Socrates – who had a habit for ticking off his fellow citizens of ancient Athens – said that people make themselves appear ridiculous when they are trying to know obscure things before they know themselves.  Many centuries later, Ben Franklin wrote, “There are three things extremely hard: steel, a diamond, and to know one’s self.”

Both gentlemen knew what they were talking about.  So listen to Socrates before you make the move to a sophisticated and powerful treasury management system.  First you must know who you are, as both a company and as a treasury professional.  Listen to Ben as well. It takes a lot more work to come to that self-knowledge than you might think.

So, how do you attain this self-knowledge? Why, use the Socratic Method, of course.  Ask questions.

Thoughtful answers to the following questions – about your company and yourself – will lead you to a well-considered decision.

Why are we in the market for a Treasury Management System (TMS)? What is not working as well as it should right now? What problems would we solve by automating or upgrading?

If your company still relies on manually-generated spreadsheets throughout its treasury operations, chances are you’re spending several hours each day to just compile your cash position and forecast.  If you automate, you’ll find more time for higher-level, strategically-focused work. But if that’s all you’re trying to accomplish, you might just be putting a Band-Aid on today’s problem and limiting your potential for bigger and better things.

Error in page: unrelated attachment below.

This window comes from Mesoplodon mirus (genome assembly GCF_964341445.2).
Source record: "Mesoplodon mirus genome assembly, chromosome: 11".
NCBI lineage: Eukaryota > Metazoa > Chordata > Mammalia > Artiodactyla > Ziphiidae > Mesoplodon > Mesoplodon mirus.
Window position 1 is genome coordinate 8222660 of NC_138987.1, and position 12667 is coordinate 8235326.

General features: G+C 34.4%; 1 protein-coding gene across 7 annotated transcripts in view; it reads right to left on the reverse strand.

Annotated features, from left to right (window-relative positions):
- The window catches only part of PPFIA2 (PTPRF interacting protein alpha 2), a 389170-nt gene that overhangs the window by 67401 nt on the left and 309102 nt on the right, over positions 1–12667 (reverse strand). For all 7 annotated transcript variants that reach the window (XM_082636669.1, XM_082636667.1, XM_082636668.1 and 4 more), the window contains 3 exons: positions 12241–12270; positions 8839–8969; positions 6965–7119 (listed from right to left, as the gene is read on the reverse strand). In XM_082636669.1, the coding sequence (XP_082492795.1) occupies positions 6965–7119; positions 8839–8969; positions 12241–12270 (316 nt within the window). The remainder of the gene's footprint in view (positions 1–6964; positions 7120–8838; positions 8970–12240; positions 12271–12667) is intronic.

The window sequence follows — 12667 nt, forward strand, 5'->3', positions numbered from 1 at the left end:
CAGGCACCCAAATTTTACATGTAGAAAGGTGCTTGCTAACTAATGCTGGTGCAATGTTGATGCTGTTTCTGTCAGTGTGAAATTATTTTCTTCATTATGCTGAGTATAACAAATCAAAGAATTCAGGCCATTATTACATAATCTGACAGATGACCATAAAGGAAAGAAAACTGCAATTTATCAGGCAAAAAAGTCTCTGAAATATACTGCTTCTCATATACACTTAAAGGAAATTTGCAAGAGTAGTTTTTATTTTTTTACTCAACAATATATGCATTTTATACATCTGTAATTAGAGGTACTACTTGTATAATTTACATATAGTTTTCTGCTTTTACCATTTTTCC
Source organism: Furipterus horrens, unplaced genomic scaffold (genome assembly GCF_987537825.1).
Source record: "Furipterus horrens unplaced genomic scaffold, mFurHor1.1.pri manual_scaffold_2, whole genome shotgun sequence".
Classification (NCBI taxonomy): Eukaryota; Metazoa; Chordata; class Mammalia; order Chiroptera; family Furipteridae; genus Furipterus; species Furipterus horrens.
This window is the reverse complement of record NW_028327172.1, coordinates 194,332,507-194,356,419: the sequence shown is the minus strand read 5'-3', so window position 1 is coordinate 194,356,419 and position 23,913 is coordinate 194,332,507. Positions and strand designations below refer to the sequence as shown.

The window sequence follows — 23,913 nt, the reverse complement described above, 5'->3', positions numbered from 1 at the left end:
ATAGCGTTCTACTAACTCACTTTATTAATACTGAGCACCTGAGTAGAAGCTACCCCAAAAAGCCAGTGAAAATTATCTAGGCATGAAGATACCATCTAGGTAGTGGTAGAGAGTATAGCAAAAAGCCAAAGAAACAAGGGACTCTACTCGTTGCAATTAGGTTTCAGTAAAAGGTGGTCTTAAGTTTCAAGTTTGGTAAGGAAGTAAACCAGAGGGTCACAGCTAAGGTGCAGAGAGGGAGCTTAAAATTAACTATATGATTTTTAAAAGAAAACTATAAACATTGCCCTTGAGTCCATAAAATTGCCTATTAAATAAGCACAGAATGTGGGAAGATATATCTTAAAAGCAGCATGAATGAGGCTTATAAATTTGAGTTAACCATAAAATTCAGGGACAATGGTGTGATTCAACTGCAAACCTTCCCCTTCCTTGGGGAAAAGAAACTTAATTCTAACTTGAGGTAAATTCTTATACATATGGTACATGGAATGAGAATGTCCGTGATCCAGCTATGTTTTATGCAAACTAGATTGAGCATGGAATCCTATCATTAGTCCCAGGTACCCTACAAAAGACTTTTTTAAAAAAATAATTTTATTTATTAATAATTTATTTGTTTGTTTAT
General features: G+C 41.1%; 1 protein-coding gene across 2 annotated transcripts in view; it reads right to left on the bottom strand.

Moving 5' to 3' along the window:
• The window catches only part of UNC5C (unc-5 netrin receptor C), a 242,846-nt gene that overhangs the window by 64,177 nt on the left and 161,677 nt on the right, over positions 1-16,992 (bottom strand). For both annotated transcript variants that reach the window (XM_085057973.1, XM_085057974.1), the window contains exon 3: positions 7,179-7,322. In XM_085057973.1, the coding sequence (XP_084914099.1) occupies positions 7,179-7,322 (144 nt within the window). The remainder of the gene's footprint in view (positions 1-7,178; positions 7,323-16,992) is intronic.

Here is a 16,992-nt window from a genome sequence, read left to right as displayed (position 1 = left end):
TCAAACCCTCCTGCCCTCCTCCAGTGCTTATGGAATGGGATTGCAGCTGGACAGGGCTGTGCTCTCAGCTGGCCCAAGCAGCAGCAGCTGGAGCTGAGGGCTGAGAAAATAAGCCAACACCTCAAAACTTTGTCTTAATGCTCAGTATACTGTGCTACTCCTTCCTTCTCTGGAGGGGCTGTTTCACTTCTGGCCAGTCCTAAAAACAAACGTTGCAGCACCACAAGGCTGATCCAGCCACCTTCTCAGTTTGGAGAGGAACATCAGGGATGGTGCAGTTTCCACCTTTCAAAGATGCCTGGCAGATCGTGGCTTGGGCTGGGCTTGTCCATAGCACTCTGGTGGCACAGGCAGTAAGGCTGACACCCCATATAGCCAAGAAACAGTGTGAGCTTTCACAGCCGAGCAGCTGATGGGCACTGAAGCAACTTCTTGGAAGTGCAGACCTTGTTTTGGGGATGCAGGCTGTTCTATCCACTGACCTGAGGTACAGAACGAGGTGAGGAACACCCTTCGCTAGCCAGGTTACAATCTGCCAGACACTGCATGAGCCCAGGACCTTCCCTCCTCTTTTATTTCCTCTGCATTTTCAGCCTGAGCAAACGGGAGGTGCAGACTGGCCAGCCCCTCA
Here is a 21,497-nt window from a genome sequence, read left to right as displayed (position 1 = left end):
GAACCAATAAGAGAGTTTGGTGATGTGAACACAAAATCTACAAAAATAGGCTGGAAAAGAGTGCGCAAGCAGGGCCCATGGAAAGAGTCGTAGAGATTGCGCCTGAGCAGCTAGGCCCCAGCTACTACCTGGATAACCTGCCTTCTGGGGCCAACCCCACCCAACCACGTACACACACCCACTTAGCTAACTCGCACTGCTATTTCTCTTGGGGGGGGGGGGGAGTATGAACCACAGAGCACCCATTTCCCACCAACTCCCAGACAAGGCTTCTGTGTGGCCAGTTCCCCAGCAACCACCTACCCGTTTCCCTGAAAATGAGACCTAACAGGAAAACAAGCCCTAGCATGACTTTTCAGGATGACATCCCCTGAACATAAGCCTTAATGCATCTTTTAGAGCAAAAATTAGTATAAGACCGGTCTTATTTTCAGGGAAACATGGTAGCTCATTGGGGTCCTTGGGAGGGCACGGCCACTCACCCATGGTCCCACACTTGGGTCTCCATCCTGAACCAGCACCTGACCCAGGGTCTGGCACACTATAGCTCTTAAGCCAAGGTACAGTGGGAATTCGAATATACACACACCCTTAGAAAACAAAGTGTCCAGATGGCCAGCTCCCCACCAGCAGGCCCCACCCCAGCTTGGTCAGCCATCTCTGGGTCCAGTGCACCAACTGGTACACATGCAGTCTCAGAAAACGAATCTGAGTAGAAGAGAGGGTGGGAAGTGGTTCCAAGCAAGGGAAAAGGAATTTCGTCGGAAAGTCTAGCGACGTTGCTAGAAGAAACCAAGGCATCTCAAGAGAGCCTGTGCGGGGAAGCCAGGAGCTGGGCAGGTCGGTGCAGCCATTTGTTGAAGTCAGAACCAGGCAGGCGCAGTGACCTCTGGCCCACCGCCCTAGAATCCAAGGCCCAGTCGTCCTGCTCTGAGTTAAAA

In short, don’t limit your thinking and questioning to one item or pain point. When you review the treasury department’s current systems, work habits, and technology, you should bring in colleagues who are stakeholders on the periphery of your department.  Get their ideas on how an upgrade to your systems might help them too.

For instance, do you also use Excel spreadsheets to manually process paper invoices and to track incoming and outgoing payments? If so, there will be inefficiencies in the relationships between and among your treasury, your bank or banks, and your company’s ERP system.  To resolve those inefficiencies and to enable you to work more closely with those other stakeholders’ departments, you’ll want to find a TMS that will seamlessly integrate your ERP system and your banks.

What markets does my company serve? What types of customers?  For that matter, what types of vendors do we deal with?  And do those customers and vendors have specific needs that a treasury management system will address?